From 1990 to 2010, the number of inmates in U.S. state or federal prisons more than doubled to 1.54 million, according to a June report by the Pew Center on the States. Benefiting from that surge are corrections contractors such as JPay. The Miami-based company handles money transfers, e-mail communications, and video visitations (all of which are monitored by corrections officers) for more than 1 million prisoners in about 35 states. Last year, JPay, which has 200 employees, began marketing its own line of “prison-proof” MP3 players. “We’re looking for products that an inmate would want to buy and a corrections facility would accept,” says Chief Executive Officer Ryan Shapiro, who started the business in 2001 after working in marketing at a New York tech startup. “Music was a no-brainer because inmates don’t have enough music, and they all love music.”
Corrections facilities generally forbid devices that can be turned into weapons, be used to communicate freely with the outside world, or conceal contraband. JPay “is light years ahead of what we [were doing], with massive amounts of security protections built in,” says Patrick Branson, deputy warden of operations for North Dakota’s state penitentiary system, which began allowing inmates to purchase the company’s music player a few months ago.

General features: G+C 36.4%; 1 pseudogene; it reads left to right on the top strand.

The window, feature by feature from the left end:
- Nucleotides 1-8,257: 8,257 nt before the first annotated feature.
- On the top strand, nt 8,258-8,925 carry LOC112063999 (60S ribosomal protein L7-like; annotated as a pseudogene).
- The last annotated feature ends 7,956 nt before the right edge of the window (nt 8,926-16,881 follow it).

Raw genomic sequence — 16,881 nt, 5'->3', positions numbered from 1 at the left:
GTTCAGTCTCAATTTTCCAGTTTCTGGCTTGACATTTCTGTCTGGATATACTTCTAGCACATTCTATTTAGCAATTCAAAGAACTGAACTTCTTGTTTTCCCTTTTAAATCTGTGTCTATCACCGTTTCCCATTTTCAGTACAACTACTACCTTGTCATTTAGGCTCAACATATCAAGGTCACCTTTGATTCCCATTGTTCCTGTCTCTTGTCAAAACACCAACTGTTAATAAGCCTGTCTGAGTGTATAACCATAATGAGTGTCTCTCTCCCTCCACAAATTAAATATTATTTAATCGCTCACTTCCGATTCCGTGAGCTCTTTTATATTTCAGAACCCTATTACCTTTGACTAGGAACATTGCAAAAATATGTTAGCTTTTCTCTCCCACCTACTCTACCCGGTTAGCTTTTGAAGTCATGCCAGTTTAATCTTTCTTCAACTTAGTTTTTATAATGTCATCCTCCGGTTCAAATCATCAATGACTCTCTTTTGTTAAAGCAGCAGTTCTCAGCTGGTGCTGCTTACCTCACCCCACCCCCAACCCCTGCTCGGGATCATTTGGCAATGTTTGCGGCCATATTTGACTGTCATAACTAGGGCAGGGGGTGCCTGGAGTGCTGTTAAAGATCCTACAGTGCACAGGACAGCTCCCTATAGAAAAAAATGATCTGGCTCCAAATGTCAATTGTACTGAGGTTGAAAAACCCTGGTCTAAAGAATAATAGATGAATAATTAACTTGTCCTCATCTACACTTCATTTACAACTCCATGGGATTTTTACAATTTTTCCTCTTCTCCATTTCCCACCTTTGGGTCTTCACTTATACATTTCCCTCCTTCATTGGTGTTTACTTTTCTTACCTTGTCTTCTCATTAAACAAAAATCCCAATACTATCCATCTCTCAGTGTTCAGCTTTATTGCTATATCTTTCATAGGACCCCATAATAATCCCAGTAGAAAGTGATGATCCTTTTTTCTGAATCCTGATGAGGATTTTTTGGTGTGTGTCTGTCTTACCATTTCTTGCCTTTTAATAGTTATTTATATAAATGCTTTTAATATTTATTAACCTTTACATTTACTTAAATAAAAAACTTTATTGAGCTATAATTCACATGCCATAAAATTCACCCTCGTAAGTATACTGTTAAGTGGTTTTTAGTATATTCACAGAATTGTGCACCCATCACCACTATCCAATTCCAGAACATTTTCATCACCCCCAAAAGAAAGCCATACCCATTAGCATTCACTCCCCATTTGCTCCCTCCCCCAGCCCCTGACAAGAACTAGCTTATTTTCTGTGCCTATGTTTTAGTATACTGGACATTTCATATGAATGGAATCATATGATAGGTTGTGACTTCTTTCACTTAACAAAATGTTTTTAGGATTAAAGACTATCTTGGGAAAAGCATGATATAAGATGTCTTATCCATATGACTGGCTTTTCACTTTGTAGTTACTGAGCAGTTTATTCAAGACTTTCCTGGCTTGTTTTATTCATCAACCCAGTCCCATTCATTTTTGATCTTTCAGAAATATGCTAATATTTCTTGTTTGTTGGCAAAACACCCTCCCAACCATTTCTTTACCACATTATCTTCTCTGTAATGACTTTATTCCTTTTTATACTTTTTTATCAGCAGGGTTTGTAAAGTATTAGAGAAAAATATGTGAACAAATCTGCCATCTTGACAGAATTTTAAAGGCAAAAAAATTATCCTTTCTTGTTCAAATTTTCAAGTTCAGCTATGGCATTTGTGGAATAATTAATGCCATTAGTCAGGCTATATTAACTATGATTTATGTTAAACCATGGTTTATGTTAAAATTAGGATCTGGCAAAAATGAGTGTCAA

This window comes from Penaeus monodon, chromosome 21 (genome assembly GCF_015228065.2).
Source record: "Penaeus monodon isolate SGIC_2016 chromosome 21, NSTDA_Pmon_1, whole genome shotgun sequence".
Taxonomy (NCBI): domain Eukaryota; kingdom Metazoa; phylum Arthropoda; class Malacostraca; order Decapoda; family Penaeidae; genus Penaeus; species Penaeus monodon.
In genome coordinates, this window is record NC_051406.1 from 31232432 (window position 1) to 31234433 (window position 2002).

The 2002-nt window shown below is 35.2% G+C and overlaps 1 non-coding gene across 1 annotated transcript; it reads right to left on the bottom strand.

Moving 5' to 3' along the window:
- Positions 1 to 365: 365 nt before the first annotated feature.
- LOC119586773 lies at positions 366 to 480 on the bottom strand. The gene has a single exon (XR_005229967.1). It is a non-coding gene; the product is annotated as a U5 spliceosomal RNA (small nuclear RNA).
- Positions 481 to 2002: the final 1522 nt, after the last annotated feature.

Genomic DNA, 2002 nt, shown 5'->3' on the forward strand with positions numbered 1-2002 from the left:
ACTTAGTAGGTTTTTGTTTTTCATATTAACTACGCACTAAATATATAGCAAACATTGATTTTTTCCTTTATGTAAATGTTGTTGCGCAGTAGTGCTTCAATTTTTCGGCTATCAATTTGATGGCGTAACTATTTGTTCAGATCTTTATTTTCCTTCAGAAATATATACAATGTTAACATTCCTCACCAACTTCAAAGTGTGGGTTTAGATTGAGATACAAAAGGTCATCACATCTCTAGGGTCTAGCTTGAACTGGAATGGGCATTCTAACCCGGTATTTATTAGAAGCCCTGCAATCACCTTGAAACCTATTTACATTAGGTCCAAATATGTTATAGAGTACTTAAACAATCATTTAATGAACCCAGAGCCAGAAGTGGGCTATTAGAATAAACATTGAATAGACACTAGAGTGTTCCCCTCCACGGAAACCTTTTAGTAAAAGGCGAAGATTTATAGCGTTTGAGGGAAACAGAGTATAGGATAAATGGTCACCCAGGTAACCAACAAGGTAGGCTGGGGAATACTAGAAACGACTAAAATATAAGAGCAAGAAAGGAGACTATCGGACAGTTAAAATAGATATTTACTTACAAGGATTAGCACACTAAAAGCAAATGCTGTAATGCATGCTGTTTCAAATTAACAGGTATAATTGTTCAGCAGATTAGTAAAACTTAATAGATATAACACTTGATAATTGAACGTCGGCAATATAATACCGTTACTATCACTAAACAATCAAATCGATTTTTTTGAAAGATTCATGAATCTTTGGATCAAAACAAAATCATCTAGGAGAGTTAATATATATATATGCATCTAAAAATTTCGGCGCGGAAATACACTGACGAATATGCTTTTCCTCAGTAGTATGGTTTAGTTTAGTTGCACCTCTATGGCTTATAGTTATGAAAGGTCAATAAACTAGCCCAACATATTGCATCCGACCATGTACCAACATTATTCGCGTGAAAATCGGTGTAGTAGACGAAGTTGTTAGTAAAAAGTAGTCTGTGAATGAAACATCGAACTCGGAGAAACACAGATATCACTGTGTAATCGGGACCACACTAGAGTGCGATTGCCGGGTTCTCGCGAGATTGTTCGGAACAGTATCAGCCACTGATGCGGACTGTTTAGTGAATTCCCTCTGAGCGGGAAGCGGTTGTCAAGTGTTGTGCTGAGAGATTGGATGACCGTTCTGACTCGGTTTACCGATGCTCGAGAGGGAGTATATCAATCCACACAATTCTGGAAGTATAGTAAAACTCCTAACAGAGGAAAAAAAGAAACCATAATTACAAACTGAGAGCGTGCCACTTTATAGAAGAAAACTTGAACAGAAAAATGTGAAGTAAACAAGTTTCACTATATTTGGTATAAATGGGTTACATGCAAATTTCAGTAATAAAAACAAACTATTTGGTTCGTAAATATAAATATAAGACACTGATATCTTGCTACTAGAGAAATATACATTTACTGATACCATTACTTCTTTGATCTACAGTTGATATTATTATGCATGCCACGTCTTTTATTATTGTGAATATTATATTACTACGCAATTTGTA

The JP3, which family or friends can buy for prisoners online for around $40, is virtually indestructible, Shapiro says. Inmates use it to browse JPay’s library of more than 10 million songs on electronic kiosks the company installs in common areas inside prisons. Downloads run from $1.29 to $1.99 a tune. (The three most popular artists: Usher, Tre Songz, and Kenny Chesney.) Although he’s charging prisoners more than Apple’s (AAPL) iTunes store does for most songs, Shapiro insists he’s not profiteering from a captive market; JPay shares revenue from all of its services with the “majority” of the prisons it serves, he says. Shapiro won’t disclose financials, but says his company has been profitable since 2006.
JPay didn’t pioneer its new line of business. Keefe Group, a St. Louis-based supplier of food and personal-care products to prison commissaries, launched its own MP3 player and music download service for prisoners in 2009. While the 37-year-old company declined to comment, a press release posted on its website claims it had reached 1 million downloads just over a year after the device was introduced.
Martin Horn, a former secretary of the Pennsylvania Department of Corrections and an ex-commissioner of the New York City’s Department of Correction, believes companies like Keefe and JPay offer a valuable service. “Boredom is the fundamental phenomenon of prison life,” says Horn. “Things that appear to be coddling inmates actually do have merit and value from the point of view of corrections management.”
By yearend, JPay plans to introduce the JP4, the first mini tablet designed exclusively for prisons. Equipped with a 4.3-inch screen and encased in clear plastic, the device will retail for $50. The gizmo can’t access the Internet, though, so users will have to download media from JPay’s kiosks. “It could be a big deal eventually,” says Mike Watkins, a Washington state corrections official who oversees JPay’s systems in the state’s 12 prisons and expects to start evaluating the new device this month. “Think about education, think about games,” says Shapiro. “It’s endless where we could go.”